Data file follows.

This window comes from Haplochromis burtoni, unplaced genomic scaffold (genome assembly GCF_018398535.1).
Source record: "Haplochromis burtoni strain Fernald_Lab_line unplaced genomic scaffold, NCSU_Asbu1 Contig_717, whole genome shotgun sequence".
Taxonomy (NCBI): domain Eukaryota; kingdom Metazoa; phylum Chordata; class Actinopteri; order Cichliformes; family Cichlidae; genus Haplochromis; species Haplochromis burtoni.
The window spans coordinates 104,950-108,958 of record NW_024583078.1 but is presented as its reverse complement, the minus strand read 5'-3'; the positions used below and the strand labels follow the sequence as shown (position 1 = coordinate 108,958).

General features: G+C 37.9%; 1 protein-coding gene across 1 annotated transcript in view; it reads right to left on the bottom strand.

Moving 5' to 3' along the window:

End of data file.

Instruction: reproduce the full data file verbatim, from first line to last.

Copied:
This window comes from Haplochromis burtoni, unplaced genomic scaffold (genome assembly GCF_018398535.1).
Source record: "Haplochromis burtoni strain Fernald_Lab_line unplaced genomic scaffold, NCSU_Asbu1 Contig_717, whole genome shotgun sequence".
Taxonomy (NCBI): domain Eukaryota; kingdom Metazoa; phylum Chordata; class Actinopteri; order Cichliformes; family Cichlidae; genus Haplochromis; species Haplochromis burtoni.
The window spans coordinates 104,950-108,958 of record NW_024583078.1 but is presented as its reverse complement, the minus strand read 5'-3'; the positions used below and the strand labels follow the sequence as shown (position 1 = coordinate 108,958).

General features: G+C 37.9%; 1 protein-coding gene across 1 annotated transcript in view; it reads right to left on the bottom strand.

Moving 5' to 3' along the window: